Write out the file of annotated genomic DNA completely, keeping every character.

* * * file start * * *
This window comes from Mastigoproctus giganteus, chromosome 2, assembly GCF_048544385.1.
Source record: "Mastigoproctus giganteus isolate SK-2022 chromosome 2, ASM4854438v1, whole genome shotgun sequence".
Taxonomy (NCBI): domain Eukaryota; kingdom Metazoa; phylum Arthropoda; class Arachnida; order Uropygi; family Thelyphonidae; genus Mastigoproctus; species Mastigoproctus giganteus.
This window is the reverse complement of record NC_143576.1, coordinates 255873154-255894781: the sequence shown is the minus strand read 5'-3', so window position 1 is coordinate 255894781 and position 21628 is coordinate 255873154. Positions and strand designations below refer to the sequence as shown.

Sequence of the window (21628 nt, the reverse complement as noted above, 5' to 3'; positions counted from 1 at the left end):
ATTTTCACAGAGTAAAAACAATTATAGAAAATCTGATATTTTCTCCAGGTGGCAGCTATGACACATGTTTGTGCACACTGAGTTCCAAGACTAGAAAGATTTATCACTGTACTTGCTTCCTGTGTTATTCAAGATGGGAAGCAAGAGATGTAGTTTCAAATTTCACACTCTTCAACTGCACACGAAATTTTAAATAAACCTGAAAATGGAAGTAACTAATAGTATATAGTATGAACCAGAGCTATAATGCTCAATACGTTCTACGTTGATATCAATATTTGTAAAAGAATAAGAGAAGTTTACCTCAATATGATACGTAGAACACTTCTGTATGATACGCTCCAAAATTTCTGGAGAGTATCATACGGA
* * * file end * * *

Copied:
This window comes from Mastigoproctus giganteus, chromosome 2, assembly GCF_048544385.1.
Source record: "Mastigoproctus giganteus isolate SK-2022 chromosome 2, ASM4854438v1, whole genome shotgun sequence".
Taxonomy (NCBI): domain Eukaryota; kingdom Metazoa; phylum Arthropoda; class Arachnida; order Uropygi; family Thelyphonidae; genus Mastigoproctus; species Mastigoproctus giganteus.
This window is the reverse complement of record NC_143576.1, coordinates 255873154-255894781: the sequence shown is the minus strand read 5'-3', so window position 1 is coordinate 255894781 and position 21628 is coordinate 255873154. Positions and strand designations below refer to the sequence as shown.

Sequence of the window (21628 nt, the reverse complement as noted above, 5' to 3'; positions counted from 1 at the left end):
ATTTTCACAGAGTAAAAACAATTATAGAAAATCTGATATTTTCTCCAGGTGGCAGCTATGACACATGTTTGTGCACACTGAGTTCCAAGACTAGAAAGATTTATCACTGTACTTGCTTCCTGTGTTATTCAAGATGGGAAGCAAGAGATGTAGTTTCAAATTTCACACTCTTCAACTGCACACGAAATTTTAAATAAACCTGAAAATGGAAGTAACTAATAGTATATAGTATGAACCAGAGCTATAATGCTCAATACGTTCTACGTTGATATCAATATTTGTAAAAGAATAAGAGAAGTTTACCTCAATATGATACGTAGAACACTTCTGTATGATACGCTCCAAAATTTCTGGAGAGTATCATACGGA